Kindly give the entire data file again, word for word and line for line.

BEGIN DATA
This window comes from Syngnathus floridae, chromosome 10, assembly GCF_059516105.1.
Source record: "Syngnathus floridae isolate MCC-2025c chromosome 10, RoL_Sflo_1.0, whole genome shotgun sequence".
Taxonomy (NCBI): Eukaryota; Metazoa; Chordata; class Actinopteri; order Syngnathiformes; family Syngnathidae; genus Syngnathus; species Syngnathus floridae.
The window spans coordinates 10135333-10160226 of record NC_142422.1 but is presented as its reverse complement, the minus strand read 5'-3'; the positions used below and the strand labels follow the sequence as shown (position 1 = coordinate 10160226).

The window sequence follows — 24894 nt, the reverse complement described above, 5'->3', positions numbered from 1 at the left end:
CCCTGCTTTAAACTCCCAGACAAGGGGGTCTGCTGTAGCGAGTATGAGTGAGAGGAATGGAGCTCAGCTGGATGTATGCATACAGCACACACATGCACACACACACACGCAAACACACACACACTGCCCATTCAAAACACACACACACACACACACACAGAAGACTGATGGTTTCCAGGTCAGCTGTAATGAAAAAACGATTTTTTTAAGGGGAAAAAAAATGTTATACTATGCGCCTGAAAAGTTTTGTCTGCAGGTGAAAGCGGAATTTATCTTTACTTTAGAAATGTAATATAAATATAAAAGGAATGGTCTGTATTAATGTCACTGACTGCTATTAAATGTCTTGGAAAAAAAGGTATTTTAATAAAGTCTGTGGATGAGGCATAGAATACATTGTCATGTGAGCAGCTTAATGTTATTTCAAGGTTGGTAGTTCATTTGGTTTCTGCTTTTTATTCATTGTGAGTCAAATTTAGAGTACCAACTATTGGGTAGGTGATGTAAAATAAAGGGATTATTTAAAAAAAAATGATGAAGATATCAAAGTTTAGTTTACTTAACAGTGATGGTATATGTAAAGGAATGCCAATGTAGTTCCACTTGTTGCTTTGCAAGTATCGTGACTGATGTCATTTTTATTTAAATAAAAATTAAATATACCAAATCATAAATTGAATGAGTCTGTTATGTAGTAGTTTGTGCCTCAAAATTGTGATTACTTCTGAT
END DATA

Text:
This window comes from Syngnathus floridae, chromosome 10, assembly GCF_059516105.1.
Source record: "Syngnathus floridae isolate MCC-2025c chromosome 10, RoL_Sflo_1.0, whole genome shotgun sequence".
Taxonomy (NCBI): Eukaryota; Metazoa; Chordata; class Actinopteri; order Syngnathiformes; family Syngnathidae; genus Syngnathus; species Syngnathus floridae.
The window spans coordinates 10135333-10160226 of record NC_142422.1 but is presented as its reverse complement, the minus strand read 5'-3'; the positions used below and the strand labels follow the sequence as shown (position 1 = coordinate 10160226).

The window sequence follows — 24894 nt, the reverse complement described above, 5'->3', positions numbered from 1 at the left end:
CCCTGCTTTAAACTCCCAGACAAGGGGGTCTGCTGTAGCGAGTATGAGTGAGAGGAATGGAGCTCAGCTGGATGTATGCATACAGCACACACATGCACACACACACACGCAAACACACACACACTGCCCATTCAAAACACACACACACACACACACACAGAAGACTGATGGTTTCCAGGTCAGCTGTAATGAAAAAACGATTTTTTTAAGGGGAAAAAAAATGTTATACTATGCGCCTGAAAAGTTTTGTCTGCAGGTGAAAGCGGAATTTATCTTTACTTTAGAAATGTAATATAAATATAAAAGGAATGGTCTGTATTAATGTCACTGACTGCTATTAAATGTCTTGGAAAAAAAGGTATTTTAATAAAGTCTGTGGATGAGGCATAGAATACATTGTCATGTGAGCAGCTTAATGTTATTTCAAGGTTGGTAGTTCATTTGGTTTCTGCTTTTTATTCATTGTGAGTCAAATTTAGAGTACCAACTATTGGGTAGGTGATGTAAAATAAAGGGATTATTTAAAAAAAAATGATGAAGATATCAAAGTTTAGTTTACTTAACAGTGATGGTATATGTAAAGGAATGCCAATGTAGTTCCACTTGTTGCTTTGCAAGTATCGTGACTGATGTCATTTTTATTTAAATAAAAATTAAATATACCAAATCATAAATTGAATGAGTCTGTTATGTAGTAGTTTGTGCCTCAAAATTGTGATTACTTCTGAT